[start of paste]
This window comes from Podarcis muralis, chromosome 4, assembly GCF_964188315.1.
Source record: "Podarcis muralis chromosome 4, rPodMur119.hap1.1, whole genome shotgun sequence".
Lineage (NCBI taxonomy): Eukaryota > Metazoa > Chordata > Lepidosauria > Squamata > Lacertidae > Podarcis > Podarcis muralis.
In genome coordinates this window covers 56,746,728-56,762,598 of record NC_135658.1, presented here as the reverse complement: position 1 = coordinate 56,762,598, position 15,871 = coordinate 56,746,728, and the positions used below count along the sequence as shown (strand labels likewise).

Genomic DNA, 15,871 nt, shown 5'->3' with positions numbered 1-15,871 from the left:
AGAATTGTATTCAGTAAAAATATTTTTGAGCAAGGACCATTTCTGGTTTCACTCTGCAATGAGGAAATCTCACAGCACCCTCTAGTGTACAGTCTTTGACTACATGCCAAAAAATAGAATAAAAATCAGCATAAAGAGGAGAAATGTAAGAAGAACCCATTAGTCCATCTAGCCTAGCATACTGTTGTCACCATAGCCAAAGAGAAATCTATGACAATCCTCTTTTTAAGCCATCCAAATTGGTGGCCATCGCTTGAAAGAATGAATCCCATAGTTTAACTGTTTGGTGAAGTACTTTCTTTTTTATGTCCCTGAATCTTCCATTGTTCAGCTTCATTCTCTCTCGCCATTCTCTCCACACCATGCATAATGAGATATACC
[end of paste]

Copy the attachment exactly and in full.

This window comes from Podarcis muralis, chromosome 4, assembly GCF_964188315.1.
Source record: "Podarcis muralis chromosome 4, rPodMur119.hap1.1, whole genome shotgun sequence".
Lineage (NCBI taxonomy): Eukaryota > Metazoa > Chordata > Lepidosauria > Squamata > Lacertidae > Podarcis > Podarcis muralis.
In genome coordinates this window covers 56,746,728-56,762,598 of record NC_135658.1, presented here as the reverse complement: position 1 = coordinate 56,762,598, position 15,871 = coordinate 56,746,728, and the positions used below count along the sequence as shown (strand labels likewise).

Genomic DNA, 15,871 nt, shown 5'->3' with positions numbered 1-15,871 from the left:
AGAATTGTATTCAGTAAAAATATTTTTGAGCAAGGACCATTTCTGGTTTCACTCTGCAATGAGGAAATCTCACAGCACCCTCTAGTGTACAGTCTTTGACTACATGCCAAAAAATAGAATAAAAATCAGCATAAAGAGGAGAAATGTAAGAAGAACCCATTAGTCCATCTAGCCTAGCATACTGTTGTCACCATAGCCAAAGAGAAATCTATGACAATCCTCTTTTTAAGCCATCCAAATTGGTGGCCATCGCTTGAAAGAATGAATCCCATAGTTTAACTGTTTGGTGAAGTACTTTCTTTTTTATGTCCCTGAATCTTCCATTGTTCAGCTTCATTCTCTCTCGCCATTCTCTCCACACCATGCATAATGAGATATACC